French authorities worry about small protests suddenly ballooning. Last week, for example, they withdrew a high school reform plan. Teacher and student groups took to the streets demanding more dialogue on the changes. French education chief Xavier Darcos then reversed his position. "I'm the minister of education, not the minister of hesitation," Mr. Darcos explained. Days later, he stated that further negotiations were needed, and that he would be "the minister of explanation."

Still, the problem of work and school in France, Spain, and Italy hits every level of the social stratum, says Mr. Angotti. Job scarcity runs from fishing to glass work, from advertising to marketing.

One recent Paris law graduate, who did not want to be named, spent six months working at the French Foreign Ministry and says, "I was not paid." She is now an intern. Some law firms in Paris are starting new recruits at a pay level of €700 a month, which is about $1,000. Aurlien Basse-Mayousee, an art history major in Paris, has worked a series of internships at art galleries. He is now settling for a part-time position in an elementary school and admits to feeling some "rancor" about that. [Editor's note: The original included the name of a source that had requested anonymity.]

Last summer, the issue was dramatized in a best-seller by Anna Sam, who has a master's degree in literature and has worked for eight years as a grocery clerk in Brittany. "Tribulations of a Cashier" sold 100,000 copies and described how a temporary job became a permanent position – and described a world that many French have little idea about.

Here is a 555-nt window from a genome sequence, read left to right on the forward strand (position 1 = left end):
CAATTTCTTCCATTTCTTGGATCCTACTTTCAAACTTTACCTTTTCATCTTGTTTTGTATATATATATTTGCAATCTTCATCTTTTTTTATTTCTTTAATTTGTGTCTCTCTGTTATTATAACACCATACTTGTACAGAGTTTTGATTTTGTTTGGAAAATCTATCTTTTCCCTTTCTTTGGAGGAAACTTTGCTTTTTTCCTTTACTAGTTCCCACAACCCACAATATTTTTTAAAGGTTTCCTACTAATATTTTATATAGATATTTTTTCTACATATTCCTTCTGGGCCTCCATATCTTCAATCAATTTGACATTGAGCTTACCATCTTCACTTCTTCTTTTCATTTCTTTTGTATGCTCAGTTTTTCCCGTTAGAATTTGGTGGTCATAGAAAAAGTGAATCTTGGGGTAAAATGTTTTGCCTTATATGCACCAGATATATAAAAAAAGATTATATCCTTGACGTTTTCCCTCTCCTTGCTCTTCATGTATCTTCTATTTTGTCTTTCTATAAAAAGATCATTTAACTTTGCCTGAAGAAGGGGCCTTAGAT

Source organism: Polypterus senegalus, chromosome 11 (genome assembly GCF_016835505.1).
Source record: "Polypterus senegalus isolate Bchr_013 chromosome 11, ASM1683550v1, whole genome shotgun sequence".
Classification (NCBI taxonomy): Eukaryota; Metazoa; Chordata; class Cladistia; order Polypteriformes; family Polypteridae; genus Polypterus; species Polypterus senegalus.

Intrepid Italian graduate Elena Benigno came to Paris last year from Turin. Her three languages helped her get a job at Disneyland Paris for three months. She then went home. None of her fellow graduates had found permanent work, either. She is back for a Christmas stint at Disney. Her hopes to get a job at an art gallery here were dashed when she and the gallery discovered a rule requiring her college to have an agreement with a French employer.

A chief problem that Mr. Hammer and Hans Dietrich, of the Institute for Employment Research in Nuremberg, outline is a category called "technical employment," which brought large protests here in 2005. It is a system increasingly adopted around Europe in which employers turn to new graduates to do the same work as regular employees, but on short-term contracts with little pay and no expensive social taxes for employers. This system began here in the late 1990s as a stopgap for high numbers of job-seekers, but it has since become regularized. The numbers of French youths involved rose from 800,000 in 2005 to 1.1 million to 1.4 million today, depending on whether one adds the category of "apprenticeships." It is a huge figure in a country with a workforce of 25 million.

The French education system is only now starting to address the issue of major fields of study that students like, versus majors that are more vocational but have better job prospects. "This is a central question for society," says Hammer. "We don't have ghettos for young people – they don't exist outside society. But they aren't really allowed in unless they abandon the dreams of their parents. At the same time, it is families that are paying the price of this 'waiting room' of labor. Our generation loves its parents, but there is a strange tension as well."

The abandonment of dreams of "the good life" is an issue mentioned by many sources. The gap between expectations imparted in early schooling – and reinforced by parents and society – is only now undergoing a change here. Mr. Angotti says that the changes faced by the young "has happened in one generation. When you go through a series of bad internships, it has an effect."

"We now need to be more honest about what to expect, and stop the illusion that anyone is going to be able to afford an iPhone," says Frederic Bidault, a political blogger in Paris.